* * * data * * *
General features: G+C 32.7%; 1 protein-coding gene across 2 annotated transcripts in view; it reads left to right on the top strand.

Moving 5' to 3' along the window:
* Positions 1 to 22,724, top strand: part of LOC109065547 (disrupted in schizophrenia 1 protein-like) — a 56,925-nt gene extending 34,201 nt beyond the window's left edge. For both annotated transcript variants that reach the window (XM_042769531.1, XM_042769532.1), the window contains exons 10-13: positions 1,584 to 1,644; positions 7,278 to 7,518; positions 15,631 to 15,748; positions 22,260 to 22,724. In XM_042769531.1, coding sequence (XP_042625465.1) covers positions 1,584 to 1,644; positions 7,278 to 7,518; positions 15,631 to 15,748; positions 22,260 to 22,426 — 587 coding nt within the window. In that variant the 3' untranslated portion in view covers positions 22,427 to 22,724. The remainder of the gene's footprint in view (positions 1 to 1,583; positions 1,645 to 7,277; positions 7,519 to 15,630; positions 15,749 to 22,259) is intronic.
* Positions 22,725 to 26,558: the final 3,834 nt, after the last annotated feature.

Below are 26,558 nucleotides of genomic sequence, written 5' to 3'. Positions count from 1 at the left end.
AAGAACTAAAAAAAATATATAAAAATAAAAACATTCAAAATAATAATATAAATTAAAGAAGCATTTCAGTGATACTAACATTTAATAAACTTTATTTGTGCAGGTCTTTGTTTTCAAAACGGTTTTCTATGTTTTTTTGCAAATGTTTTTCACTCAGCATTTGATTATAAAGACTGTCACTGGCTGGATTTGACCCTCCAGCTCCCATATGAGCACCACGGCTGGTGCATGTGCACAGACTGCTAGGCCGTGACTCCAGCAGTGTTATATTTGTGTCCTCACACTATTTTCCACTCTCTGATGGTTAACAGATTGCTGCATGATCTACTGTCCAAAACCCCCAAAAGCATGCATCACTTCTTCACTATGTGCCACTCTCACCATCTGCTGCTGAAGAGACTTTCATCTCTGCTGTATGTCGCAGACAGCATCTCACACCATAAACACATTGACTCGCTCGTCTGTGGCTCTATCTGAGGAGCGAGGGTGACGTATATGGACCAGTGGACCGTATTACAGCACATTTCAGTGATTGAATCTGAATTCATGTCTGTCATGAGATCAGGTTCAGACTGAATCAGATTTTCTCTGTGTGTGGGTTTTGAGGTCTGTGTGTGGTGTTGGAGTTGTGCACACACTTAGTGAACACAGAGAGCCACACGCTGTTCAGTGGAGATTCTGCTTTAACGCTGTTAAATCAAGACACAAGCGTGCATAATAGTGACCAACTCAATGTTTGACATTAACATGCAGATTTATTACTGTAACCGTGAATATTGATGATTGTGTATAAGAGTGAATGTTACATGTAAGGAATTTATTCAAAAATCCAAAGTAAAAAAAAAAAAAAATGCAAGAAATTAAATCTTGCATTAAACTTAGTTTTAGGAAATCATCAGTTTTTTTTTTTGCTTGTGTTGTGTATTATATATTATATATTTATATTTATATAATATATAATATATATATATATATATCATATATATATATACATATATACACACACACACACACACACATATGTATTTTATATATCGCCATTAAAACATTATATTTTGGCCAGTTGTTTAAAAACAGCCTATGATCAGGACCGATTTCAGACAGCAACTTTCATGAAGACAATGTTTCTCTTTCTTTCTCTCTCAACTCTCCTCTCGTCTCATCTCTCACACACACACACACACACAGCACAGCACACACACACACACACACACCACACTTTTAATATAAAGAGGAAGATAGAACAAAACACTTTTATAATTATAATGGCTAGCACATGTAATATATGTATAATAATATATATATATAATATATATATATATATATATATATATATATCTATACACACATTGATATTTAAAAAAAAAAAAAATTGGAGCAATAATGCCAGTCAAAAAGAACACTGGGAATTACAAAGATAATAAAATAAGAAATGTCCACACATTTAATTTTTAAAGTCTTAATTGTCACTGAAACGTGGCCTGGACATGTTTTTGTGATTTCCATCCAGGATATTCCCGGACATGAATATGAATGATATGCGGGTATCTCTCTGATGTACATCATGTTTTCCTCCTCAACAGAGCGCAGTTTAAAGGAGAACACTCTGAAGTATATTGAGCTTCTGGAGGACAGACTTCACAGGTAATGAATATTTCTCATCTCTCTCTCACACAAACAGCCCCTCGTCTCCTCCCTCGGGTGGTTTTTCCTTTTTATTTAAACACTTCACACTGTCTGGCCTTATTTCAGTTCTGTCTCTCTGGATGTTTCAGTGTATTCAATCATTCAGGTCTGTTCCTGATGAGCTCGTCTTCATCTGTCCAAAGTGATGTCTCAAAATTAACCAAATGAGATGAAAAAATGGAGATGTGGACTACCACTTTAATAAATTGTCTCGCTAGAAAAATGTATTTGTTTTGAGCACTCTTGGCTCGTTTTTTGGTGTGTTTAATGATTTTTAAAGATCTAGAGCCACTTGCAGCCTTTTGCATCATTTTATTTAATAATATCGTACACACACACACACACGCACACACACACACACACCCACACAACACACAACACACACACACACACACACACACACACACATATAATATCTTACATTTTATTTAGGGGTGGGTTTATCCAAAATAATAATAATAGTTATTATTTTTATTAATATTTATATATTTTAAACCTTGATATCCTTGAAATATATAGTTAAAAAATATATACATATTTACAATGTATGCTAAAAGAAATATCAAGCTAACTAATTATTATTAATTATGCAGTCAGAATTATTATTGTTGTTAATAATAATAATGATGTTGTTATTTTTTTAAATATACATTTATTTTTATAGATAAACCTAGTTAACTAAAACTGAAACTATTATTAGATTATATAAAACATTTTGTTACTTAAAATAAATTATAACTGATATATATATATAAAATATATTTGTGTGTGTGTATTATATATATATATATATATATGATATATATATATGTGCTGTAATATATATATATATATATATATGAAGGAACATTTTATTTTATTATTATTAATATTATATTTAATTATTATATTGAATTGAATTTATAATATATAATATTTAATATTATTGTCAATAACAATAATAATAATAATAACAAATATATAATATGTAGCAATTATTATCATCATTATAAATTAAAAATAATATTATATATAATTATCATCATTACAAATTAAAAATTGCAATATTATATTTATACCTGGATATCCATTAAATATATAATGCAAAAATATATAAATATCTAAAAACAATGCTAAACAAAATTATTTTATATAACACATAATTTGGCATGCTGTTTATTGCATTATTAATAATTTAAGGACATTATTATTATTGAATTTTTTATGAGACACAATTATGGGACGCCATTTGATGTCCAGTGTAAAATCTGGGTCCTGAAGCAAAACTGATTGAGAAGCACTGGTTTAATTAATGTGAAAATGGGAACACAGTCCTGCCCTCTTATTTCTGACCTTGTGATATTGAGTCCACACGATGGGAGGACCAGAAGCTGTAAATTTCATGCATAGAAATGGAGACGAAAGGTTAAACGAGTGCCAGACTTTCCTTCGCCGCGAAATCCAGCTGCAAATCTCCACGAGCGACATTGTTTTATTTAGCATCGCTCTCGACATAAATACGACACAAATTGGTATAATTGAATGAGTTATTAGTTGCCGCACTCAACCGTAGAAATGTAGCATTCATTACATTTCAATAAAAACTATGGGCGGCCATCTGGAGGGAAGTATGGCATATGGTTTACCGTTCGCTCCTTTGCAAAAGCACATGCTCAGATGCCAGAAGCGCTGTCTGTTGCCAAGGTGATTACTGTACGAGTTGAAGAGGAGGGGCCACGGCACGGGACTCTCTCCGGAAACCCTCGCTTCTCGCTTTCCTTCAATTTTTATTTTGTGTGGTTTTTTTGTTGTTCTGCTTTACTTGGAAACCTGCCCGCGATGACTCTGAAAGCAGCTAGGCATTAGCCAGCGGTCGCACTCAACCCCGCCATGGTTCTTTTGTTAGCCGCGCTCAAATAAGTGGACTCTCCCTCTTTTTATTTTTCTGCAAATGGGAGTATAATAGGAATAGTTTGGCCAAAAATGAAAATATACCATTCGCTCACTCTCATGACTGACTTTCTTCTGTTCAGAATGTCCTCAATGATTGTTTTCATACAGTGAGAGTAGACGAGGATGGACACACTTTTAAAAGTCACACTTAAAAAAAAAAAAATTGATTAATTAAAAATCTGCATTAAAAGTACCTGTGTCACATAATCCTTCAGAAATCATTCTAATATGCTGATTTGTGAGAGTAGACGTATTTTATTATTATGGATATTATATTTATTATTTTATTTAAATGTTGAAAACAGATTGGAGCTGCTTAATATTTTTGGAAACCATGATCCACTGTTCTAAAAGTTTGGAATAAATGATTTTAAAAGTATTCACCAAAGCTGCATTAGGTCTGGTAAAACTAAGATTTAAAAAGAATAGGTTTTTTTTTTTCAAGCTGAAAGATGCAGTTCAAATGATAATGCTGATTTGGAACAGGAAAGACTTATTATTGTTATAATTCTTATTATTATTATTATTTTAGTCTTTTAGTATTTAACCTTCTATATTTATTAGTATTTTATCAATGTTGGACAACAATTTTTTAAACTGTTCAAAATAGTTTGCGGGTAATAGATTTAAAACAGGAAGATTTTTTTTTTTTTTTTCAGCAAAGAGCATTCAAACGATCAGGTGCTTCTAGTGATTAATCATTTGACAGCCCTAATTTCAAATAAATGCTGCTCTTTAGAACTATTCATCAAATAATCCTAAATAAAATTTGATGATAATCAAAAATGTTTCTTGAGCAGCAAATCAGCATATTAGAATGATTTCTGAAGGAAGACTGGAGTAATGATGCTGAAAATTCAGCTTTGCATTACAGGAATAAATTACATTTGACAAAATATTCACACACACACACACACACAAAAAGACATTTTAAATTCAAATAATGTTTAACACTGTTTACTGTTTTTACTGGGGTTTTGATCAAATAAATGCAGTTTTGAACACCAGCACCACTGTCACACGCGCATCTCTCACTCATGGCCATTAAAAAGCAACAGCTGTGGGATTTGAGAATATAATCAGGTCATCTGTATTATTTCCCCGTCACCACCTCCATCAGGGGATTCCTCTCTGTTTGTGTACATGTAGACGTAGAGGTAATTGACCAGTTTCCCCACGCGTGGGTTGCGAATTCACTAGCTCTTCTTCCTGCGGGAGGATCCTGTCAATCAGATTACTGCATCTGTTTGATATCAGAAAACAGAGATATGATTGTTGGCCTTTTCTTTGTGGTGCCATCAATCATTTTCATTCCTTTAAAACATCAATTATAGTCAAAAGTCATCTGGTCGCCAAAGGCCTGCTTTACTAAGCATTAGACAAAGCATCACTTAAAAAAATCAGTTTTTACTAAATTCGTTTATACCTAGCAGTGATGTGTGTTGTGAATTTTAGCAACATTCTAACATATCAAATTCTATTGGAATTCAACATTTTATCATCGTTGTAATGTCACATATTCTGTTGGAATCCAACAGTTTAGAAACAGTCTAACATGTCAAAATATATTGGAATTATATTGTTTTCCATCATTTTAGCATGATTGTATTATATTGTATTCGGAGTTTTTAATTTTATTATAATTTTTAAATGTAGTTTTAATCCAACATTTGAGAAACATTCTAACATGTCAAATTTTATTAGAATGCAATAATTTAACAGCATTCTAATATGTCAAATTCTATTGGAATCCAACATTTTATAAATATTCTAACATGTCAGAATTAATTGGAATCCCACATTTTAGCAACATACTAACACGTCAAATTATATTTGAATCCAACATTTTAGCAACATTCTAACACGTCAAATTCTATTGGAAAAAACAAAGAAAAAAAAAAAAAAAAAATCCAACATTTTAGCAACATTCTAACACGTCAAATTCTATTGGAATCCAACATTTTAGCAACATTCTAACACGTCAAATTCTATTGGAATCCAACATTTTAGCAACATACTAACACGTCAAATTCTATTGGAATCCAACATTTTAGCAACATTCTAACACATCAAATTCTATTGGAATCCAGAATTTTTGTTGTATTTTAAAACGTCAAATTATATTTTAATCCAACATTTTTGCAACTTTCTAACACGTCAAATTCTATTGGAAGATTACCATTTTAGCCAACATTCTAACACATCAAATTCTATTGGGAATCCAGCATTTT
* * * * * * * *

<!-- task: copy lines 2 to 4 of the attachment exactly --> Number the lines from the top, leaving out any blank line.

Moving 5' to 3' along the window:
* Positions 1 to 22,724, top strand: part of LOC109065547 (disrupted in schizophrenia 1 protein-like) — a 56,925-nt gene extending 34,201 nt beyond the window's left edge. For both annotated transcript variants that reach the window (XM_042769531.1, XM_042769532.1), the window contains exons 10-13: positions 1,584 to 1,644; positions 7,278 to 7,518; positions 15,631 to 15,748; positions 22,260 to 22,724. In XM_042769531.1, coding sequence (XP_042625465.1) covers positions 1,584 to 1,644; positions 7,278 to 7,518; positions 15,631 to 15,748; positions 22,260 to 22,426 — 587 coding nt within the window. In that variant the 3' untranslated portion in view covers positions 22,427 to 22,724. The remainder of the gene's footprint in view (positions 1 to 1,583; positions 1,645 to 7,277; positions 7,519 to 15,630; positions 15,749 to 22,259) is intronic.
* Positions 22,725 to 26,558: the final 3,834 nt, after the last annotated feature.